More public houses were built in the years 1945-1985 than in any other period in English history, yet pubs of these years are now highly threatened.
Dr Emily Cole, Senior Investigator in the Historic Places Investigation Team, has been leading a project on post-war pubs since 2015, with the aim of increasing understanding and appreciation. Recently, she has been responsible for proposing a group of pubs for listing, and five buildings have been successfully protected.
Here, Emily selects ten of her favourite pubs from across the ‘golden age’ of post-war pub building, in date order.
1. The Festival Inn, Grundy Street, Poplar, London
The Festival Inn was the earliest major post-war pub in England. It opened in May 1951, and formed part of the Live Architecture Exhibition of the Festival of Britain. It was also a focal point in the London County Council’s Lansbury Estate. With an exterior by Frederick Gibberd and an interior by R. W. Stoddart, architect to Truman’s Brewery, the Festival Inn survives largely unchanged and was listed grade II in 2017.
2. The Never Turn Back, Manor Road, Caister-on-Sea, Norfolk
Nestled among sand dunes in this holiday resort is the Never Turn Back, a pub named in honour of the Caister lifeboat tragedy of 1901. This claimed the lives of nine lifeboatmen, who prided themselves on ‘never turning back’ from a vessel in distress. The pub, opened in 1957 and listed grade II in 2018, was designed by Lacon’s Brewery architect A. W. Ecclestone. It has an unusual exterior, with a two-storey tower resembling a lookout or ship’s wheelhouse and decoration in local materials.
3. The Samuel Whitbread, Leicester Square, Westminster, London
This building sums up everything typical of post-war pubs in city centres – it was large, ambitious and lavishly fitted out, but did not last as a pub for more than 20 years. The Samuel Whitbread, opened in 1958 in London’s West End, was the ‘flagship’ pub for Whitbread’s Brewery. With a curved glass frontage, the pub had public rooms on four storeys. It closed and was converted as a Burger King restaurant in the 1980s.
4. The Queen Bess, Derwent Road, Scunthorpe, Lincolnshire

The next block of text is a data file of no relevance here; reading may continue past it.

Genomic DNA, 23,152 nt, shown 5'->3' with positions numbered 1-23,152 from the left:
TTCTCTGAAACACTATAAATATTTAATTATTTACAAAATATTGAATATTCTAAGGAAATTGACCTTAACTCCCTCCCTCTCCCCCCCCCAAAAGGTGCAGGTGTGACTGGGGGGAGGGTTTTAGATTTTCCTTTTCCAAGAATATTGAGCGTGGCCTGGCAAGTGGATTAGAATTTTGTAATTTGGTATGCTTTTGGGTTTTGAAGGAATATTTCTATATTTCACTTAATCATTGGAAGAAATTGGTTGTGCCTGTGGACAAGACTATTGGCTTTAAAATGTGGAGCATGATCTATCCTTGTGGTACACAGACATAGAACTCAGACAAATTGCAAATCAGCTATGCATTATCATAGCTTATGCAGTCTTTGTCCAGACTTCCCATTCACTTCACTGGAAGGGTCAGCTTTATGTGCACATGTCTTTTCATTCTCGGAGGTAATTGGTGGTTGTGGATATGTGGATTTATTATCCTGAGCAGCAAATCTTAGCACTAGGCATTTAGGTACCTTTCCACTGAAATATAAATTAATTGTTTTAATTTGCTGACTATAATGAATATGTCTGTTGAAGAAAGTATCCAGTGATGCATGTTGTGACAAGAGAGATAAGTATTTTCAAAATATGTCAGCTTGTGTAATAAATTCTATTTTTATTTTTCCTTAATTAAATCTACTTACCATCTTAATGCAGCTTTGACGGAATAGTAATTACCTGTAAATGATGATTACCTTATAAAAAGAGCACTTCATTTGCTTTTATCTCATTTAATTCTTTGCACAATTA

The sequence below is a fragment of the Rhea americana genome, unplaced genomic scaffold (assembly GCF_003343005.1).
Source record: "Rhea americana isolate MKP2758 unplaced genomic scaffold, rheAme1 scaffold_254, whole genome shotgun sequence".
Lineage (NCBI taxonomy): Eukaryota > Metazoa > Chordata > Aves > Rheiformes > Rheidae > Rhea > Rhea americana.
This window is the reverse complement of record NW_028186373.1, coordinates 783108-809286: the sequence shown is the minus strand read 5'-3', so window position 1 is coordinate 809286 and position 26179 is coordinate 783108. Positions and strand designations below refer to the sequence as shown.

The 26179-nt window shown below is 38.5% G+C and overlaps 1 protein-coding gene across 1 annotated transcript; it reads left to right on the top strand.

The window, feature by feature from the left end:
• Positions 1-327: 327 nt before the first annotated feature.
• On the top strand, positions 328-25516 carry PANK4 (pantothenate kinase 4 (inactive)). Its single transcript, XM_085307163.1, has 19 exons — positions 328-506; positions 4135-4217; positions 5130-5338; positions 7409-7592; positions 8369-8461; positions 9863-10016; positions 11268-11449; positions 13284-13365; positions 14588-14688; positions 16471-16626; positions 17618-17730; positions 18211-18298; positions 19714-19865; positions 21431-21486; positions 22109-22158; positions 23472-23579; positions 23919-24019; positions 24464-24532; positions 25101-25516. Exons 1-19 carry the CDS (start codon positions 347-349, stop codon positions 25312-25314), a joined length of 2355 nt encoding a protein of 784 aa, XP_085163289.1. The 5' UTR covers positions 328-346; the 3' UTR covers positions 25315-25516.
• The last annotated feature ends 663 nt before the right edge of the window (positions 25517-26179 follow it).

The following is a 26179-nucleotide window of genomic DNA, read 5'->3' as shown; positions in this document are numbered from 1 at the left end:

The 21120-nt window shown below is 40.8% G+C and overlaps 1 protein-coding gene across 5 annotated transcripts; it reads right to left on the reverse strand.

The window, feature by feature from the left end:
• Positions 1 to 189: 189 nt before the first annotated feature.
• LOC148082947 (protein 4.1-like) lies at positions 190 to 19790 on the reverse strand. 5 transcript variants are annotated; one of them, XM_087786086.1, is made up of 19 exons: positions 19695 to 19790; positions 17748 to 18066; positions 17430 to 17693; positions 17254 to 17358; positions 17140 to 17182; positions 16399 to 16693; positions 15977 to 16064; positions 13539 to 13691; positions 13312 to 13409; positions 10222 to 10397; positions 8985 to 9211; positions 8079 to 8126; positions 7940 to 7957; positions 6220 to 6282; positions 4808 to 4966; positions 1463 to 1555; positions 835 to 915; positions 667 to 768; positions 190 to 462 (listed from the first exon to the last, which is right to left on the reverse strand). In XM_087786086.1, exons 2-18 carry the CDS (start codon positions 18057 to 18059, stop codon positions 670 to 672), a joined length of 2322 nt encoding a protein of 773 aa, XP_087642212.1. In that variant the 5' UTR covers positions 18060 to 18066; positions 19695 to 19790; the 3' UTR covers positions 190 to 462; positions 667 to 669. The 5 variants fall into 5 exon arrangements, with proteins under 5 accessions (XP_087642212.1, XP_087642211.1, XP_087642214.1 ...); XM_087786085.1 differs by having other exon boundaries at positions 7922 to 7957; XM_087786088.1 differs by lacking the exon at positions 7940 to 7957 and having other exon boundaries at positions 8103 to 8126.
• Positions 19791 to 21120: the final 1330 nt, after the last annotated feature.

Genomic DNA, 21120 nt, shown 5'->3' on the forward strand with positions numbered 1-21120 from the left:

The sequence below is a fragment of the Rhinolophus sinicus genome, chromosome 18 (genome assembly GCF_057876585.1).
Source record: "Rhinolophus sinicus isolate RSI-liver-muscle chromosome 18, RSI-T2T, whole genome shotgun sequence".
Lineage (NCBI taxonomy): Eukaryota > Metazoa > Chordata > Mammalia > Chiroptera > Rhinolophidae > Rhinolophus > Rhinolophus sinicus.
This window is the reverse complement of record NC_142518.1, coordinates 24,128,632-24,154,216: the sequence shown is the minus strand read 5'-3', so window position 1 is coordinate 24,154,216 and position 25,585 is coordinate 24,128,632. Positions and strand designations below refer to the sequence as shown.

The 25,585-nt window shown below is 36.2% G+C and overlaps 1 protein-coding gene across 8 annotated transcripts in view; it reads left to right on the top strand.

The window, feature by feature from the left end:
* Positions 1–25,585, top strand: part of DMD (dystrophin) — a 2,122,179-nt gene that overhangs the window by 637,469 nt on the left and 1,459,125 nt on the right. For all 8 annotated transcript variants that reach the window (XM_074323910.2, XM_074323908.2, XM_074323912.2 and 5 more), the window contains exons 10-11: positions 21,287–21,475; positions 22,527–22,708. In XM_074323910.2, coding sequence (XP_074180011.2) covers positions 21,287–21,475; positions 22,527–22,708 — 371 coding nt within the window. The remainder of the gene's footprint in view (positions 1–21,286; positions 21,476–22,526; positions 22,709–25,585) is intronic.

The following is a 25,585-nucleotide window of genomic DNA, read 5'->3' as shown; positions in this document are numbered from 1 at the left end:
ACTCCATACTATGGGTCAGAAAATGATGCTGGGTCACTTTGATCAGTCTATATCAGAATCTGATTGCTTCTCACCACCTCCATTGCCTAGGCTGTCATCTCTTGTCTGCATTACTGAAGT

Constructed for Samuel Smith’s Brewery, this pub survives almost completely as built in 1959 – a fact recognised by its listing at grade II in 2018. The Queen Bess was named after a record-breaking blast furnace at the nearby Appleby-Frodingham steelworks, and this theme was continued into its interior – the pig iron emblem appears, for instance, on the public bar’s fireplace. Other rooms are the lounge, the ‘Queen’s Bar’ or concert room and the off-sales shop (no longer in use).
5. The Shakespeares Head, Arlington Way, Islington, London
This small, flat-roofed Courage & Barclay-built boozer of 1960 is one of the best surviving post-war pubs in London and a typical ‘local’ of its time. It is next to Sadler’s Wells Theatre – the pub’s two bars were originally named the Gallery Bar (public bar) and Ballerina Bar (lounge bar). These have now been opened up as a single room, but many original features remain, including bar counters and panelling.
6. The Shakespeare’s Head, Southgates, Leicester, Leicestershire
The Shakespeare’s Head – opened in 1963 by Shipstone’s Brewery – is a pub of an unusual horseshoe-shaped design, facing the city ring road. It survives well externally, but its interior presents a sad though typical story among post-war pubs. Until 2016, it survived almost entirely intact, with its original fittings, but these were stripped out as part of its conversion to a restaurant.
7. The Palomino, Valley Way, Newmarket, Suffolk
The Palomino was named and designed to reflect the horse-racing associations of Newmarket. It was constructed by Tollemache & Cobbold Breweries of Ipswich, and opened on 22 November 1963 – the day of President Kennedy’s assassination. Although the pub has a conventional exterior, it is notable in being a ‘time warp’ inside, with original features including the themed decoration of the ‘Circus Bar’ (public bar). The pub’s still-functioning off-licence is an extremely rare survival.
8. The Centurion, Poolemead Road, Twerton, Bath, Somerset
A sloped site on the Twerton Estate provided a perfect opportunity for West Country Breweries to design a dramatic pub. Opened in 1965, the Centurion has huge glass windows on its main floor, and decoration ‘themed’ around Roman Bath. The pub has changed little since it was built, retaining its separate bars and fittings including counters, a fragment of Roman mosaic flooring and a statuette of Julius Caesar. It was listed grade II in 2018.
9. The Wheatsheaf, Heather Ridge Arcade, Camberley, Surrey
The Wheatsheaf – recently listed grade II – is one of the most unusual pubs built in post-war England and reflects the skill of its architects, John and Sylvia Reid. Opened in 1971, the pub was constructed to a ten-sided wheel-shaped plan, with a soaring single-bar interior arranged around a central brick chimney. Whilst it was an entirely modern conception, the Reids drew their inspiration from Victorian pubs, creating as many cosy corners as possible.
10. The Crumpled Horn, Eldene Centre, Swindon, Wiltshire
Like the Wheatsheaf, the Crumpled Horn is a fantastical design by a talented and unconventional architect – in this case, Roy Wilson-Smith – and has also been recently listed grade II. Opened in 1975, it was one of a few Watney Mann pubs inspired by the nursery rhyme ‘The House that Jack Built’, which refers to the ‘cow with the crumpled horn’. The pub’s multi-level interior is arranged like a nautilus shell, and retains its exposed brickwork and timber rafters.